Few saints have so firmly captured the collective Christian imagination and had such enduring impact as Francis of Assisi. The current pope not only adopted the mystic and reformer’s name; he has also drawn theological and pastoral orientation from Francis’ love of creation and of evangelical poverty. The saint’s charism still animates numerous religious orders that bear his name. He is honored (if that is the word) in countless garden statues, to say nothing of the annual blessing of domestic pets on his feast day, Oct. 4.
With all respect to these most blessed animals, it is St. Francis who has been domesticated. The Enthusiast, Jon M. Sweeney’s latest book, provides ample support for this conclusion. The medieval penitent who renounced wealth to embrace radical Gospel simplicity has morphed into a jovial, finch-toting hippie. Sweeney’s book narrates the intersection of Francis’ life with that of Elias of Cortona (also called Elias of Assisi), the man arguably responsible for both Francis’ enduring renown and his domestication.
For the historically minded, the fascination that surrounds Francis can easily yield to frustration. He captivates even as the story of his life is a complicated mixture of fact, myth and hagiography. What is true of Francis is doubly, perhaps triply, true of Elias. His identity and story have been obscured by gaps and silences in the historical record—and by the (typically unflattering) portraits painted of him by others.
Few have heard of Elias, but all Francis devotees owe him a debt. It was Elias who first reported the saint’s stigmata, the wounds of Christ he bore in his flesh. Moreover, as Sweeney notes, Elias was instrumental in helping Francis reach the status of Christianity’s most beloved saint. The Basilica di San Francesco in Assisi was first constructed under his leadership, intended to draw pilgrims and swell his cult. Elias was determined that a “greater than Gothic” church should memorialize the humble Poverello.
Elias’s legacy is unquestionably controversial. He twice served as leader of the Franciscan movement as Francis’ “vicar general” (1221-27) and later as the order’s second “minister general” (1232-39) following the founder’s death. Particularly during this second period, his leadership veered toward the tyrannical. The grandeur of the way he commemorated Francis and rumors of a lavish life among popes and prelates led to charges that he compromised the order’s strict observance of poverty, the cornerstone of the Franciscan charism. Deposed as minister general by his (former) friend Gregory IX, Elias allied against the pope with Frederick II, the Holy Roman Emperor. Though reconciled with the church before his death, Elias remained estranged from—and often vilified by—the order he helped build.
These details are relatively well attested in Franciscan sources and scholarship. The subtitle of Sweeney’s new book, “The Untold Story of Elias of Cortona,” is thus alluring. Is there more to know about this important figure?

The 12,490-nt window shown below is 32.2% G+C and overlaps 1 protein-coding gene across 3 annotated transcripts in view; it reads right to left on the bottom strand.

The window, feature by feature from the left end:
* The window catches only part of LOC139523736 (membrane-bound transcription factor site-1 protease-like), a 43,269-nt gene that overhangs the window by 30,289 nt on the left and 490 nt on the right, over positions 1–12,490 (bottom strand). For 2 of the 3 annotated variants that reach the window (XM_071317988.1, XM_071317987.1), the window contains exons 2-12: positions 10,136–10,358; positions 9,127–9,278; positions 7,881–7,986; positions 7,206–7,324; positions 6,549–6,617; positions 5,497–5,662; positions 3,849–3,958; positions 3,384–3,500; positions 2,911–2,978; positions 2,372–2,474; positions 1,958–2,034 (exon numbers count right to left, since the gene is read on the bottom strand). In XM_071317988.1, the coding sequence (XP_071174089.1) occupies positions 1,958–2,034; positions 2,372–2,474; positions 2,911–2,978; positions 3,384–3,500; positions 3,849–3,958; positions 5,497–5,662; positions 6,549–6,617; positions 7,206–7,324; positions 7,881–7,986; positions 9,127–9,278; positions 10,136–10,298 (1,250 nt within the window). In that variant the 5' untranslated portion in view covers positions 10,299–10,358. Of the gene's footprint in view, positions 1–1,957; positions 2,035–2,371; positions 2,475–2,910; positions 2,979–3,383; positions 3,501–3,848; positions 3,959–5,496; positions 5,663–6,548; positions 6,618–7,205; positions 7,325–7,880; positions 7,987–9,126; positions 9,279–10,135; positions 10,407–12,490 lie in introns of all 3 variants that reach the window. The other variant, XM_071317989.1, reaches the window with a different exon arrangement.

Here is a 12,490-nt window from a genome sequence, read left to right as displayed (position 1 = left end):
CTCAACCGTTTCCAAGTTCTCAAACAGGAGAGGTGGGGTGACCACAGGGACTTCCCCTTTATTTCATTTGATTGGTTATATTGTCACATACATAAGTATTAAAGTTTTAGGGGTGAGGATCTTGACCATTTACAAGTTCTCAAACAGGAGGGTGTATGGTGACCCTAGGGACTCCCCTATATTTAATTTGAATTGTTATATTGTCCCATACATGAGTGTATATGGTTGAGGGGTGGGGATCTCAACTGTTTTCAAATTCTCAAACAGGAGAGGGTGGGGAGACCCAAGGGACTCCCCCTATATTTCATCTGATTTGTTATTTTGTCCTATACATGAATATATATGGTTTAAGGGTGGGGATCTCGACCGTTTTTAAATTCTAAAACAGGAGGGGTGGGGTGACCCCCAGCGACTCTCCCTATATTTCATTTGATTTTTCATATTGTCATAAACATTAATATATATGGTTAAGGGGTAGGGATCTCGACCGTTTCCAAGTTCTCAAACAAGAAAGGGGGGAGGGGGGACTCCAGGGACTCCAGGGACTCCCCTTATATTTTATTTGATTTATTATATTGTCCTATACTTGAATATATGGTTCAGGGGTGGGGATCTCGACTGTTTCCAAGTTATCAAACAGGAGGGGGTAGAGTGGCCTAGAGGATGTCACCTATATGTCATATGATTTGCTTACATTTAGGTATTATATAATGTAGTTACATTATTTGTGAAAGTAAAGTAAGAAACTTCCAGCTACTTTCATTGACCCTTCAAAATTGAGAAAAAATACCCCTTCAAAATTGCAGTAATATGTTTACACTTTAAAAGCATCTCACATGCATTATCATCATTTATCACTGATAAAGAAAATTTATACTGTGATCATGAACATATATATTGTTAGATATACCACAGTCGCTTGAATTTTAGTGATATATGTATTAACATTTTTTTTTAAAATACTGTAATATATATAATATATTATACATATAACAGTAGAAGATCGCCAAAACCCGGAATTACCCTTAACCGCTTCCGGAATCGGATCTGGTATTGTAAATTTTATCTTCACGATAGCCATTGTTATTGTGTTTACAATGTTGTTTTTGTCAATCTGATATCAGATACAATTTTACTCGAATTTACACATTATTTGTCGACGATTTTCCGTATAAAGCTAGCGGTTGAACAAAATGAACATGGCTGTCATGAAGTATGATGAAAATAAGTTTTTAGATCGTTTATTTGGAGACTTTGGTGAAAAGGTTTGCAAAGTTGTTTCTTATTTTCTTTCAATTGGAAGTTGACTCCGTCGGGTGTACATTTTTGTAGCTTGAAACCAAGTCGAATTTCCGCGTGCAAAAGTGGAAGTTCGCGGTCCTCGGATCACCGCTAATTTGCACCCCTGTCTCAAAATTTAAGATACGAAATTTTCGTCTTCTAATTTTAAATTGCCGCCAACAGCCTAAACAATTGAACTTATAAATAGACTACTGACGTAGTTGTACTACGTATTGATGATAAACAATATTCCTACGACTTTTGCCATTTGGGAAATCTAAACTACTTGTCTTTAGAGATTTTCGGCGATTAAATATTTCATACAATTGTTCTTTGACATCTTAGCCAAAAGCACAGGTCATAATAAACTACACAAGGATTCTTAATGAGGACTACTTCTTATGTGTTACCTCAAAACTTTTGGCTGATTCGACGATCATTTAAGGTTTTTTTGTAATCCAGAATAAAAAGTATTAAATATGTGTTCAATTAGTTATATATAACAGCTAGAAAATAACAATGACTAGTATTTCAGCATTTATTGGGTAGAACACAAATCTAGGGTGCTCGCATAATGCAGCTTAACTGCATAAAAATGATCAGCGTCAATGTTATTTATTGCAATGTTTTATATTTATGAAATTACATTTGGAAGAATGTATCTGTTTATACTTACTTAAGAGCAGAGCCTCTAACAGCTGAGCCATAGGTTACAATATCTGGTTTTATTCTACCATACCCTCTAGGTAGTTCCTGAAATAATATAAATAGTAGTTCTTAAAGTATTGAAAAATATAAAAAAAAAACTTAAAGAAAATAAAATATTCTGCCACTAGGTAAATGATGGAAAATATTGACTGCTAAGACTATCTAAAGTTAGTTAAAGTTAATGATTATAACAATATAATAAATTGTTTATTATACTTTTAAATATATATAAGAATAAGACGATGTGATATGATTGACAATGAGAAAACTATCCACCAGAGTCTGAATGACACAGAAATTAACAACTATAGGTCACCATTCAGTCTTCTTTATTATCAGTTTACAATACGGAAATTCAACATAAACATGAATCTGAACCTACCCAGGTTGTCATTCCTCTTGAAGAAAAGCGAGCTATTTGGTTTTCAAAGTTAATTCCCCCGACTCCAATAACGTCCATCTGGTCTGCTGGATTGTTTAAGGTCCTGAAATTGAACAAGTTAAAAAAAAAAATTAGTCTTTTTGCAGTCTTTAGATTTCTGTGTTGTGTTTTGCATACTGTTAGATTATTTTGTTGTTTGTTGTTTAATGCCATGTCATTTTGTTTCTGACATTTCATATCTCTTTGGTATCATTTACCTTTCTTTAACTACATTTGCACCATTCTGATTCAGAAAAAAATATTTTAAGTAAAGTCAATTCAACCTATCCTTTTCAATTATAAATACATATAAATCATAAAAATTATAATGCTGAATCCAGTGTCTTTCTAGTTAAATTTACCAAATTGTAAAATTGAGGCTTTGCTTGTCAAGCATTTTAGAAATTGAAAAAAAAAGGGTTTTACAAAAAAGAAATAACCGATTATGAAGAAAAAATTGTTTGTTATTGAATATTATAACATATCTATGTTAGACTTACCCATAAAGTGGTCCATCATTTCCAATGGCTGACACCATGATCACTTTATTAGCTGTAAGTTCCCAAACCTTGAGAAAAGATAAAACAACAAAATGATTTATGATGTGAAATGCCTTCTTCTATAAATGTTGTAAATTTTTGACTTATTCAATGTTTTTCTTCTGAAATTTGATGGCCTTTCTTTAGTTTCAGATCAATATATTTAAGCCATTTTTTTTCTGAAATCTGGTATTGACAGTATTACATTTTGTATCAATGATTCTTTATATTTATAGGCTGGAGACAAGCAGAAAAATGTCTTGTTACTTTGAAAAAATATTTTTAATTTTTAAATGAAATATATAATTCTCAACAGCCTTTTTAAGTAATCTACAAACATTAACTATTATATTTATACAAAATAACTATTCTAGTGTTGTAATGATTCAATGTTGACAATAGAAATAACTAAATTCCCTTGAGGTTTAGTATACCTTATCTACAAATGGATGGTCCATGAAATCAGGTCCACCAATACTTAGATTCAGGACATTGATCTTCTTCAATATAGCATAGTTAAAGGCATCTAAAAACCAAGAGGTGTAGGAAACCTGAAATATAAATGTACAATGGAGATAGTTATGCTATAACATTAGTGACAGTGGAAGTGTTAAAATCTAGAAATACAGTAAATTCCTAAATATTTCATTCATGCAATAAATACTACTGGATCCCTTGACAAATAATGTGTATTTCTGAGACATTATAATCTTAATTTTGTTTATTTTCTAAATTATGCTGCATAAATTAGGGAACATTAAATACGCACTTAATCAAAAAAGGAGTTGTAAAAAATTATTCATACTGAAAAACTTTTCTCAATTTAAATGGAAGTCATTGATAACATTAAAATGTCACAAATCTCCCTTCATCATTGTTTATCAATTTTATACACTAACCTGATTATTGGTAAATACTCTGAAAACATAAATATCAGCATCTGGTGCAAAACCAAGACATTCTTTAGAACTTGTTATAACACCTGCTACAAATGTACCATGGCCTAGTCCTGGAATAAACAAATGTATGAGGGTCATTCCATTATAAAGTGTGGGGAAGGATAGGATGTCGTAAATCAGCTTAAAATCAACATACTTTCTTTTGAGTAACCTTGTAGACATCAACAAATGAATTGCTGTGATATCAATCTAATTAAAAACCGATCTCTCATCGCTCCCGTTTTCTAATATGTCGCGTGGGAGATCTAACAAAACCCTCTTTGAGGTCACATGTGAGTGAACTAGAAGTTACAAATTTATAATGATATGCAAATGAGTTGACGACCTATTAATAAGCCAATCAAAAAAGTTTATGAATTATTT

Alas, the story has remained untold because we know so little about the details of his life. This makes Elias a difficult subject for a biography, and Sweeney acknowledges as much. Although he is the enthusiast of the book’s title, at various points in the text Elias recedes from view almost entirely. In the end, this is more properly a biography of Francis that tries to involve Elias as often as possible.
What new material Sweeney relates about Elias depends mostly on the author’s own imagination. He is forthright that the book is “imagining a portrait of one of Francis’s closest friends….” Sweeney has “invented dialogue” between characters “to tell this true story.” Doing this requires ventriloquizing a mute historical record. Still, Sweeney skillfully weaves together his own historical research with an imaginative rendering of Francis and Elias. The problem for readers, especially for those not intimately acquainted with Franciscan sources, is in marking the boundary between history and speculation (however plausible).
At the risk of interpreting a Franciscan work through an Ignatian lens, Sweeney is engaged in something like imaginative contemplation of the overlapping lives of Francis and Elias. This method enables Sweeney to “tell this story as one who witnessed it and has just come running back from it” and results in a suggestive and thought-provoking book.
This new volume accomplishes a rare feat. It is cautious even as it is bold and daring. Sweeney is a student of the appropriate historical sources and of the scholarship surrounding them and has an obvious gift for making these accessible to nonspecialists. And, for all his knowledge of the standard narratives about Francis and Elias, Sweeney resists being confined by them.
Nowhere is this clearer than in his explanation of why Francis named Elias vicar in 1221. Others explain this as a function of Francis’ self-awareness. Realizing that the growing movement needed a competent administrator, he tapped Elias, who possessed these talents. Sweeney, however, roots this decision in Francis’ loyalty to their longstanding friendship, supposedly stretching back to childhood. The only problem is that we have no evidence whatsoever to suggest that the men knew each other before adulthood. Again, Sweeney concedes this fact. But this raises the larger issue of whether the book is an “untold story” or a fantasy based on true events.
The reader’s overall impression of The Enthusiast will hinge, most likely, on his or her initial expectations. Those who are seeking a straightforward account of what we confidently know about Francis and Elias are likely to be somewhat disappointed. Those who, like Sweeney, wish to engage gaps in the known past imaginatively will find in these pages a stimulating glimpse of two complex and important figures from the Christian tradition.